In a ruling that also benefits the Washington Redskins, all the justices agree that a law preventing registration of “disparaging” trademarks violates the First Amendment.
Facebook tries to stifle the development of a social-media aggregator even though its users gave permission for that company to access their data.
Putting a bunch of names on a list is akin to building a haystack to find a needle.
June 6, 2017
June 1, 2017
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December 14, 2016
September 27, 2016
By Adam Bates. Policy Analysis No. 809. January 25, 2017.
By Matthew Feeney. Policy Analysis No. 807. December 13, 2016.
By Robert Corn-Revere. Policy Analysis No. 791. May 24, 2016.
By Daniel R. Pearson. Policy Analysis No. 780. September 15, 2015.
First released in 2013, and now available as a newly revised Cato ebook and paperback, Arnold Kling’s The Three Languages of Politics could not be any more timely, as Americans talk past one another in a growing swirl of volume, heat, and disinterest in contrary opinions. An insightful guide on how to lower the barriers coarsening our politics, this isn’t a book about one ideology over another. Instead, it is about how we communicate issues and our ideologies, and how language intended to persuade can too often divide. Kling offers a way to see through our rhetorical blinders so that we can incorporate new perspectives and thinking into the important issues we must together share and resolve.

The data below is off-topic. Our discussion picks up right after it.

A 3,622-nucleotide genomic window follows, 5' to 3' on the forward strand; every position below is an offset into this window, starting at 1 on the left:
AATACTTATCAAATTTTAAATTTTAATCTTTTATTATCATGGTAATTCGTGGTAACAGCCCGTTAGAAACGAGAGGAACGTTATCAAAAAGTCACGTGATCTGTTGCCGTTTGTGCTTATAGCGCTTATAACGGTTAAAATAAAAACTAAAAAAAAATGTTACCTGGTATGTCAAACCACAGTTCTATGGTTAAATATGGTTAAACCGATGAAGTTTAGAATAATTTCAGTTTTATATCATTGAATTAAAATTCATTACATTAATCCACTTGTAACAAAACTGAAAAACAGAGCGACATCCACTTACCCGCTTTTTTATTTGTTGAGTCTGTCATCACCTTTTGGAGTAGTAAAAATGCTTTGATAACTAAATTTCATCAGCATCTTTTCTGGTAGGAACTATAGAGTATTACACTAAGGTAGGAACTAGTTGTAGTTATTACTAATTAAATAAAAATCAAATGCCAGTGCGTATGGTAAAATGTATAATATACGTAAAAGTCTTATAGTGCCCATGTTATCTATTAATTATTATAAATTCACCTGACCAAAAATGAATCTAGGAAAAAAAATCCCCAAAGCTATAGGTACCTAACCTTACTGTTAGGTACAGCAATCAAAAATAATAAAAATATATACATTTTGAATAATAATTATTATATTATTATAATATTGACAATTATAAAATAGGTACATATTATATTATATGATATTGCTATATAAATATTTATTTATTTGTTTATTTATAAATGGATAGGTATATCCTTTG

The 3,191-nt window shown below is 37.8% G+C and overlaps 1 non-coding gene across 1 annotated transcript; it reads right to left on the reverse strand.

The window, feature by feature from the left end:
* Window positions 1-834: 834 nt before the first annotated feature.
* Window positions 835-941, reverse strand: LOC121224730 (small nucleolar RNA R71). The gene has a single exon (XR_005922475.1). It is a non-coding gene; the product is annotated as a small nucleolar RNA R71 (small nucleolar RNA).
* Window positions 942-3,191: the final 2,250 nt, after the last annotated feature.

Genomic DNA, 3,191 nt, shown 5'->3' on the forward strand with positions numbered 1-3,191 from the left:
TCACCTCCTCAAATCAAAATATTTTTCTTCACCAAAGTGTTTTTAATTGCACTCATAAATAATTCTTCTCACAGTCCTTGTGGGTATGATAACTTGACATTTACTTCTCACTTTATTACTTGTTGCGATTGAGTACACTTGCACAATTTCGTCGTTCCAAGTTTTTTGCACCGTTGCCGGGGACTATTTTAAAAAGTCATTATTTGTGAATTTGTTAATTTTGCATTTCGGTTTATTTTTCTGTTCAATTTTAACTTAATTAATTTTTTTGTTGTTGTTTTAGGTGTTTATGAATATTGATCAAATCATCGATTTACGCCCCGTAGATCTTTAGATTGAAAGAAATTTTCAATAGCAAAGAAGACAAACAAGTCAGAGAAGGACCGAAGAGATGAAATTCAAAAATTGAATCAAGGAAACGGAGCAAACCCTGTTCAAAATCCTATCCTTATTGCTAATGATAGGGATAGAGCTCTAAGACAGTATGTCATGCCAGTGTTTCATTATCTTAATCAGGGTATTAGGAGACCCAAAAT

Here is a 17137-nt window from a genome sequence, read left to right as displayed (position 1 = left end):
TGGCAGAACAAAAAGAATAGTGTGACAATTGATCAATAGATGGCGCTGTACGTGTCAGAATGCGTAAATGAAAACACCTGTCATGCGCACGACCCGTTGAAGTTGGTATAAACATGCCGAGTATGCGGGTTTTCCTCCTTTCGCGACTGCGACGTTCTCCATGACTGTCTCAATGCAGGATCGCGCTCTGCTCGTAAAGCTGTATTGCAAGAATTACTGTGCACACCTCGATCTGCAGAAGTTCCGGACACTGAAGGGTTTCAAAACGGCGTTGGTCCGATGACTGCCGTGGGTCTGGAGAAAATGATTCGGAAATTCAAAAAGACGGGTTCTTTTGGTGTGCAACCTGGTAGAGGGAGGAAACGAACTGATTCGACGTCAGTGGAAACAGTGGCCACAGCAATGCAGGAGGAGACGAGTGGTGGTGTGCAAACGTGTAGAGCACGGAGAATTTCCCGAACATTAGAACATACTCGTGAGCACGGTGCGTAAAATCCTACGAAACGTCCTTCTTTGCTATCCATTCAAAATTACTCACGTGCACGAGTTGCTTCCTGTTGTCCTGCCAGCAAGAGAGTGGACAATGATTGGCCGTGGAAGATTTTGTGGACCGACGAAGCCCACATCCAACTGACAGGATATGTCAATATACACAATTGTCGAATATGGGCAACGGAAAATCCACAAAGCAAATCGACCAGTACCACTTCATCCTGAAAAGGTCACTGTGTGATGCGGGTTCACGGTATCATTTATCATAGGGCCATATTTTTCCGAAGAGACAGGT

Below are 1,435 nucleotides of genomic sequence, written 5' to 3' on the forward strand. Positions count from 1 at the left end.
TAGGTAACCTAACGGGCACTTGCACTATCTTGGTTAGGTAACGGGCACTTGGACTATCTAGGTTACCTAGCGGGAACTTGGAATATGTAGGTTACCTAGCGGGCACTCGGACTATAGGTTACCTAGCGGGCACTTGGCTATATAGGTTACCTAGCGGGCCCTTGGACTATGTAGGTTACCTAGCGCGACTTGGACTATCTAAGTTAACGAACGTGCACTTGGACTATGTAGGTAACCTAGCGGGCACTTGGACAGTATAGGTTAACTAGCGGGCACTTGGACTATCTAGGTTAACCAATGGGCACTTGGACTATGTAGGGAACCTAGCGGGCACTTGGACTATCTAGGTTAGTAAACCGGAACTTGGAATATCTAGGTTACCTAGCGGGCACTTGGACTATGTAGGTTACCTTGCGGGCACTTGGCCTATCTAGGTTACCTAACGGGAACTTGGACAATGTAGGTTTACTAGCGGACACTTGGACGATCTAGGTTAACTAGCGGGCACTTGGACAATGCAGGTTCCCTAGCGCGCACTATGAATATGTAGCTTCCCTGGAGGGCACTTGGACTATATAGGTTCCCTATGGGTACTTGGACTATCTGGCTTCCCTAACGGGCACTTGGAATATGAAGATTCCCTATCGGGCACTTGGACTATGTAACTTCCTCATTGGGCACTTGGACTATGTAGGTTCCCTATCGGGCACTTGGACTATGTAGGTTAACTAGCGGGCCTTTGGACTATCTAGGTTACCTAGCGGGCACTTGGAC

To encourage people everywhere to better understand and appreciate the principles of government that are set forth in America’s founding documents, the Cato Institute published this pocket-size edition.
The Libertarian Mind, by David Boaz, longtime executive vice president of the Cato Institute, is the best available guide to the history, ideas, and growth of libertarianism, and is the ultimate resource for the current, burgeoning libertarian movement. This acclaimed book is now available as a fully unabridged audiobook, ready for immediate downloading, on Audible.com.
The annual Constitution Day symposium, presented by Cato’s Center for Constitutional Studies, marks the day in 1787 that the Constitutional Convention finished drafting the U.S. Constitution. We celebrate that event each year with the release of the new issue of the Cato Supreme Court Review and with a day-long symposium featuring noted scholars discussing the recently concluded Supreme Court term and the important cases coming up.